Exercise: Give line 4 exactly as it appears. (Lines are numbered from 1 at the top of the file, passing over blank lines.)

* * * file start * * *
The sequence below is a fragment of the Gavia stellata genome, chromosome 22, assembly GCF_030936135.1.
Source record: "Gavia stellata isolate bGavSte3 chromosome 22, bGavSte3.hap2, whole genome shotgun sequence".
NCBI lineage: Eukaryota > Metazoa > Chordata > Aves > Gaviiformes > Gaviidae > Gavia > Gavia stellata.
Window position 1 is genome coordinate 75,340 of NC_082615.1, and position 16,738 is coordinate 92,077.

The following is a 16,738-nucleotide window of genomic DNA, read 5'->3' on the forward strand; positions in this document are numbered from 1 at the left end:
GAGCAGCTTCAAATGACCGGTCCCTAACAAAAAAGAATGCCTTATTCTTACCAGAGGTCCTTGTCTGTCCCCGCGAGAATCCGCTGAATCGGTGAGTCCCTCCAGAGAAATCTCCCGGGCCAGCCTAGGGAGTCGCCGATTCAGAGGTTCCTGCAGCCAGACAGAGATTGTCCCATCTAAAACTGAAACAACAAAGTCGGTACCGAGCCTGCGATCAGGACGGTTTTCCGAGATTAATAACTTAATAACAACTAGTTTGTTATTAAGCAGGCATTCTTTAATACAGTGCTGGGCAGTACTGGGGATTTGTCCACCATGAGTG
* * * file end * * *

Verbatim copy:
Window position 1 is genome coordinate 75,340 of NC_082615.1, and position 16,738 is coordinate 92,077.